Book Review: Adultolescence

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Book Review: Adultolescence

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Youtube personality The Gabbie Show released a book of poems recently titled Adultolescence relating to her life, career, and insecurities. I admire her persona, so I was thrilled when I found out about the release and purchased it immediately. Here’s my honest review.

Illustrations: 8/10

Not only does Gabbie write, she also illustrates pictures to accompany some of the poems. The cover is well done and conveys exactly what the book is about – the voices in her head, pulling her in different directions. The self portraits of her in poems like ANXIETY are drawn accurately and look like her (almost exactly). However, as good as the images are, some of them don’t connect to the poem they accompany. For example, next to a poem about hiding from her feelings, Gabbie has a picture of a monster holding a flower behind its back. The monster is clearly hiding something, however I’m not sure the connection between the two.

Poetry: 7/10

In the book, I found myself marking pages of poems that really spoke to me – few and far between. She starts off with a corny poem about sleep that lacks substance, and that theme continues as she writes about rushing to get her book deal completed, why it’s good to smile, etc. She uses an “ABAB” format to rhyme words, giving it a simplistic, almost childish tone. Some of her other poems are actually stories in verse format, one being about the insecurity of bullies; they always have a good message at the end. The most interesting poems written are titled “Advice” with a number after it, and honestly, they seem like fillers. One of them is about her mom touching a hot iron, another one about a buffet, etc. They don’t provide actual substance except one: my favorite poem of the book. It reads “Don’t let someone else be the reason you wake up in the morning.” The last category is my favorite, her short free-form poems featuring life lessons she’s gathered over the years. Those are exceptional, and if she spent more time putting substance into all of her poems instead of fillers, the poetry would be a 10/10 for sure.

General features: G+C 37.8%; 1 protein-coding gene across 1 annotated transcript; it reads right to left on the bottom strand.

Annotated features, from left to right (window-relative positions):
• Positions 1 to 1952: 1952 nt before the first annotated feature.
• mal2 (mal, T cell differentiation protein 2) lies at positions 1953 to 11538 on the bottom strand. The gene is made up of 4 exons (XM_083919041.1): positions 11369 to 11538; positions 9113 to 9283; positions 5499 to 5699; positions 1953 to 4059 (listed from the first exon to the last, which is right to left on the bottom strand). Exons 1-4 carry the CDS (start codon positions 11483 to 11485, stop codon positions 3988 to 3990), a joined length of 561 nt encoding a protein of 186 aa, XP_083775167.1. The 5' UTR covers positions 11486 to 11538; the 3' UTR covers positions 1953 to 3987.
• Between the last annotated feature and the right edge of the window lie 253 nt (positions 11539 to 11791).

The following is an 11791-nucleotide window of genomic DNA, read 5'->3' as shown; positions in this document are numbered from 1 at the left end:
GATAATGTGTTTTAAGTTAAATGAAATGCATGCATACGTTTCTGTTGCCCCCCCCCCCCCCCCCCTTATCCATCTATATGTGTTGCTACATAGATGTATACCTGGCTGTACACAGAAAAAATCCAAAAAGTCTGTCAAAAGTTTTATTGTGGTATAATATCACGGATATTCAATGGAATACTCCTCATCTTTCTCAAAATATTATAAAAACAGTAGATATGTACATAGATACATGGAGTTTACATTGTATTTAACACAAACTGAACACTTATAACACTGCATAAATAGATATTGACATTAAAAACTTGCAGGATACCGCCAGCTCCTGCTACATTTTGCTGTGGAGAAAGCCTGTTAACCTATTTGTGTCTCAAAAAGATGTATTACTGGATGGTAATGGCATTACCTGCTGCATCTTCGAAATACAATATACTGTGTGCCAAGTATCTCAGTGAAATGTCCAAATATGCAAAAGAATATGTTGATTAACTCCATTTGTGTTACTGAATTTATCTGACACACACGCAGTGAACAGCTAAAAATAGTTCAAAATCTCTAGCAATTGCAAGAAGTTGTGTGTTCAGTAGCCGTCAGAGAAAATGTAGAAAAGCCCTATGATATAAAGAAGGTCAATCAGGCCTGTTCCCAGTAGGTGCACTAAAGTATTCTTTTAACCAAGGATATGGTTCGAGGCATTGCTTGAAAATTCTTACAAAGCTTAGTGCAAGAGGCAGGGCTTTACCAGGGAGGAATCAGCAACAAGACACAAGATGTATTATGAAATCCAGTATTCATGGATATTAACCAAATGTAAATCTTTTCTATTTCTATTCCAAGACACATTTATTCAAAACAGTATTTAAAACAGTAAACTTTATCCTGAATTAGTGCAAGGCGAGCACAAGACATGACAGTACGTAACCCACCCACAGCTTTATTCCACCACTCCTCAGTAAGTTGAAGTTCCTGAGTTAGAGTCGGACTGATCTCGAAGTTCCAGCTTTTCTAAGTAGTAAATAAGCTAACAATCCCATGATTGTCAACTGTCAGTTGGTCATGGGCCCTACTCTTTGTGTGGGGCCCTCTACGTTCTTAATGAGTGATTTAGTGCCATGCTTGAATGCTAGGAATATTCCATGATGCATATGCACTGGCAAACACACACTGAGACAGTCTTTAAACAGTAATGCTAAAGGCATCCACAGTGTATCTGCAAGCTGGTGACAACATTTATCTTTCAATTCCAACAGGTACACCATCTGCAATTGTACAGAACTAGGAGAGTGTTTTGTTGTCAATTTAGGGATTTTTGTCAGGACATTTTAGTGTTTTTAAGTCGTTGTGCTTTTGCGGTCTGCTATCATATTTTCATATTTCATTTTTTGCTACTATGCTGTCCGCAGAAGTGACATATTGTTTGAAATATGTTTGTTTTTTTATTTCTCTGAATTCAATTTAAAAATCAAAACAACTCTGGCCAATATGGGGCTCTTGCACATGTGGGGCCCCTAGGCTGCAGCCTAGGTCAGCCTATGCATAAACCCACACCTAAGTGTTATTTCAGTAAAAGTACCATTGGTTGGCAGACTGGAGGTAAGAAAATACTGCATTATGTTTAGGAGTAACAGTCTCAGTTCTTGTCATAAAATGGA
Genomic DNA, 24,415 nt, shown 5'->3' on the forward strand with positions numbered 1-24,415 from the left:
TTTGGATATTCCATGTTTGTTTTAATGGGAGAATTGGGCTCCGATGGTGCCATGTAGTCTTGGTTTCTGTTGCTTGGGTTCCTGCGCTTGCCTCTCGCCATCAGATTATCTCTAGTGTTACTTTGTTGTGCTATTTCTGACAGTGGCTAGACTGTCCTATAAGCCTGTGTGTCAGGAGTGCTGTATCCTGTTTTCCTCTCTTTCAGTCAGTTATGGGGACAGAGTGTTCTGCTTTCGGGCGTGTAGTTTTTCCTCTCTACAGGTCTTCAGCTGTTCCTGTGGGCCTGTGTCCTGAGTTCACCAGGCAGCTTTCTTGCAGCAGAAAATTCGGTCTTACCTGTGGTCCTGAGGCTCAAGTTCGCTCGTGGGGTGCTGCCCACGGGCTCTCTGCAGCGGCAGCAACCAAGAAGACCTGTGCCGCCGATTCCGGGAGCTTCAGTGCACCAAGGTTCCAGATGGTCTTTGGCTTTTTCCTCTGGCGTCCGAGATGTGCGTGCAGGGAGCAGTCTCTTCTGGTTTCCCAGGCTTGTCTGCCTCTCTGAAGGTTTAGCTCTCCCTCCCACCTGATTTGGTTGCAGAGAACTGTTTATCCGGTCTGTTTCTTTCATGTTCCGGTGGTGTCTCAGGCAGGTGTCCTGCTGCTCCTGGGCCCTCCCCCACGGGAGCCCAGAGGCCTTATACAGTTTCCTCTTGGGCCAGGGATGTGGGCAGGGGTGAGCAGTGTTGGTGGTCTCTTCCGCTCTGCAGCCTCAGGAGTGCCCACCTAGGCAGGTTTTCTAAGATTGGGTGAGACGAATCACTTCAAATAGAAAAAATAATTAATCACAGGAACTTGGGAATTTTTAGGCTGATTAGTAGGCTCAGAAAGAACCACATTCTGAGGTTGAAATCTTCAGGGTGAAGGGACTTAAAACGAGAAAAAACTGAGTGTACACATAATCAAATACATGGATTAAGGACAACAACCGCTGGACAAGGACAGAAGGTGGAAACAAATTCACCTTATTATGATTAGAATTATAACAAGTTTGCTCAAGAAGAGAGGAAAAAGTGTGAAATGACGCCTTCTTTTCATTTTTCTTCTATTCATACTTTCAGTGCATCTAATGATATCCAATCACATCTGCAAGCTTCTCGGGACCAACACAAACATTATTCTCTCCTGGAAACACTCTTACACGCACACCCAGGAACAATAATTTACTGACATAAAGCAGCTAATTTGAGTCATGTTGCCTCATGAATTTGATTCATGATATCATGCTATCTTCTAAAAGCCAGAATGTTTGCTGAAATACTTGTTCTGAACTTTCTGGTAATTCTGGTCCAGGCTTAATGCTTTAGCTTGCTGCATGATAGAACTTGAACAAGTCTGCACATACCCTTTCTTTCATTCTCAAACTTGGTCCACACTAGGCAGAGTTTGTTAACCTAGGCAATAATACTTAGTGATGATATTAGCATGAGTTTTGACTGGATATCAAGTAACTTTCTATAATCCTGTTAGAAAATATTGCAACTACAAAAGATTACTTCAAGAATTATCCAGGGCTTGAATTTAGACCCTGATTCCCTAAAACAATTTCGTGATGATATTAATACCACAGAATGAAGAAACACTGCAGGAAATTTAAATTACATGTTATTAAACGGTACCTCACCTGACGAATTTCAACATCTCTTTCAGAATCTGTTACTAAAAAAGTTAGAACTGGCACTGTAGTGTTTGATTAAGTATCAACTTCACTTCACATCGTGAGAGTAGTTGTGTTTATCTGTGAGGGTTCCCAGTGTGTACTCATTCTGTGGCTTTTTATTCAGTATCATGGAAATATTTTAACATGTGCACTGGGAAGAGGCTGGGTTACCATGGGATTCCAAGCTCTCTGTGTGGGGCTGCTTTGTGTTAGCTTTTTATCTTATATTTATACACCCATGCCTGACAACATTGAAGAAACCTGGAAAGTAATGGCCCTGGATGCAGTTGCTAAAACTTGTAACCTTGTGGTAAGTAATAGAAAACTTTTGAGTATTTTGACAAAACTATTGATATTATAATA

Content: 9/10

Although I talked a little bit about the content above, I felt it should get a separate category. Some of the poems, mentioned above, I perceived as fillers because they had no real direction. There were the hidden gems, however, that really dove into the purpose of life – those poems made the book worth it as a whole. Considering all the fillers, I probably should have given the content section a lower rating, but the 5 star poems made the book worth it.

Form: 9/10

Although most of her poems are in verse form, Gabbie adds a few oddball forms to the mix. Some notable ones include upside down text, lines in text bubbles, and a verse in a typewriter. I gave the form a high rating simply because the way she wrote most of her poems are the way poems are typically written, so I expected nothing more.

Overall: 8/10

Some of the poetry is lacking, however the illustrations add life to the story. The content is relatable, and I found myself re-reading the book over and over again. I definitely recommend this book to anyone who wants a quick, enjoyable read!

You can purchase the book here:

https://www.amazon.com/Adultolescence-Gabbie-Hanna/dp/1501178326

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